The Innokin Ares Finale is the fourth iteration in Innokin’s series of Ares RTA tanks. It’s not yet released and is only available for pre-order from various places online.
This is a tank designed in collaboration with two well-known vape personalities, Phil Busardo and Dimitris Agrafiotis, both of whom dedicate their time to helping smokers quit. For years, Phil Busardo has reviewed products solely targeted to smokers, so you’ll see mainly products that are affordable and that have tight draw, moderate vapor, and are easy to use. And that’s what you can expect from the Ares Finale.
Comparison Between Other Ares RTA Tanks
All of the Ares tanks are very similar to each other, with only small changes made between each one. They are all 24mm, single-coil tanks, top-fill, and have bottom adjustable airflow, a slim removable mouthpiece, and an easy to use build deck.
The first three models have what Innokin calls a drop-in coil sky build deck. The drop-in coil system simply means that you can drop a pre-built coil down into the build deck and tighten the screws.
All models also feature a distinct chimney section inside the tank shaped like a bell.
The original Ares RTA was a 5ml tank (or 2ml for TPD compliance) with a slim straight mouthpiece and a deck with two posts opposite of each other.
The Ares 2 was dropped to a 4ml capacity but improved on the design of the original with an updated look on the outside and a slim flared mouthpiece for better comfort.
It also added a new cross air flow system built into the deck, right beneath the coil. It’s a round dial that you can turn to adjust. There were some complaints about this dial being hard to get to and turn without using a tool to reach in there to turn it.
The Ares 2 still had adjustable airflow on the outside of the tank, but the new cross air allowed you to adjust the velocity and air flow pattern that would hit the coil. The top cap was also now removable and all seals were improved to prevent leaking.
Then came a slight upgrade to the Ares 2 with the Ares 2 RTA LE.
This tank removed the etching on the outside of the tank and replaced it with a smooth matte sandblasted high-end look. The branding on the bell was also reduced. The mouthpiece kept its flared stye, but was replaced with metal and given an improved design with an ultem tip to match the new style of the tank.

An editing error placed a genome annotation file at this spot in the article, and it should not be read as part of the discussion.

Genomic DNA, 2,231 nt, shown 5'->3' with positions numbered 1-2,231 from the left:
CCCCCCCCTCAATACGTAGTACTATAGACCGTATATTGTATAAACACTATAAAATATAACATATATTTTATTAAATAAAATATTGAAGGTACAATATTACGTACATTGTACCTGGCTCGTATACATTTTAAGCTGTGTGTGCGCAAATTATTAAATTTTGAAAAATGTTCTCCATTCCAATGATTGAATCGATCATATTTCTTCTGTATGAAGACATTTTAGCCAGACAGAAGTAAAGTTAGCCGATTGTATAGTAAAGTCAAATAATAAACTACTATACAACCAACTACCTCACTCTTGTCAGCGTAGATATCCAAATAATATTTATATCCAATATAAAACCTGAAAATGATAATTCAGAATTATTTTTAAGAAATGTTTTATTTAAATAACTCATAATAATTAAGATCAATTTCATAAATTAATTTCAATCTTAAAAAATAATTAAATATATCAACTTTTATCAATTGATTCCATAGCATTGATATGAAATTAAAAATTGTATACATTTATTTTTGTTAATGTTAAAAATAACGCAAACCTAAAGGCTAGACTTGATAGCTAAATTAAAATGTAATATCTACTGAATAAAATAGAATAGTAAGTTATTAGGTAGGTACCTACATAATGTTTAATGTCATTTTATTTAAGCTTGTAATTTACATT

And lastly, the Ares RTA Finale, which is a 4.5ml tank.
This tank looks more like the original model on the outside, with the straight slim mouthpiece and glass tank, but the features are very different from the previous three models.
The deck has been completely redesigned with two posts side by side and it appears to be much shorter, or closer to the base, than previous models. This new post style also seems to get rid of the “drop-in” style that the other models had. Now you slide the coil legs into the posts to tighten them down. So that does make this a little more difficult to install coils.
The cross air flow dial has been modified to make it easier to turn. There’s now a tab that slides across the deck. This makes adjusting the deck airflow much easier.
The top cap is now a twist-off cap, rather than a sliding cap. That isn’t more user-friendly, but it may fix issues that sliding top caps have, like leaking, seals getting caught in the cap, difficulty changing seals, and loose caps that open by accident.
The Build Deck
Previous version of the Ares were purposely designed so that you can remove the build deck while the tank is full of e-liquid. You need to keep the tank upside down to do this, but still a great feature to have. I don’t know if the new model keeps this feature but I would assume so.
The side-by-side posts now require a different method of installation. Rather than dropping the coils down into the posts, you need to insert the coil legs into the posts and screw them down. This is a very old school style deck, but that doesn’t mean it doesn’t work well. We’ll have to see once the tank is released.
Since the coils are next to each other, that also means the coil legs need to be facing in the same direction.
You still get “Phil’s Build Tool” and “Dimi’s Build Tool” in the kit; the same as the older models, so coil building and coil sizes are likely the same. Phil’s tool creates contact coils of either 2.5mm or 3mm in diameter, and Dimi’s creates 3mm diameter spaced coils. They recommend spaced coils in the Ares RTA but included Phil’s tool if you prefer contact coils.
One other notable feature of the new build deck is that there are small walls on both sides of the airflow intake beneath the coil. This is likely to prevent liquid from dropping down into the airflow.
It’s a simple RTA, which is exactly what Innokin is going for here. It seems a little more difficult to use than previous models, and the deck looks a little dated, but the real deciding factor here will be how it performs. I would assume that the airflow is a great MTL, since that’s what Phil, Dmitri, and Innokin excel at, but we need to learn more about performance like possible flooding, leaking, and flavor output.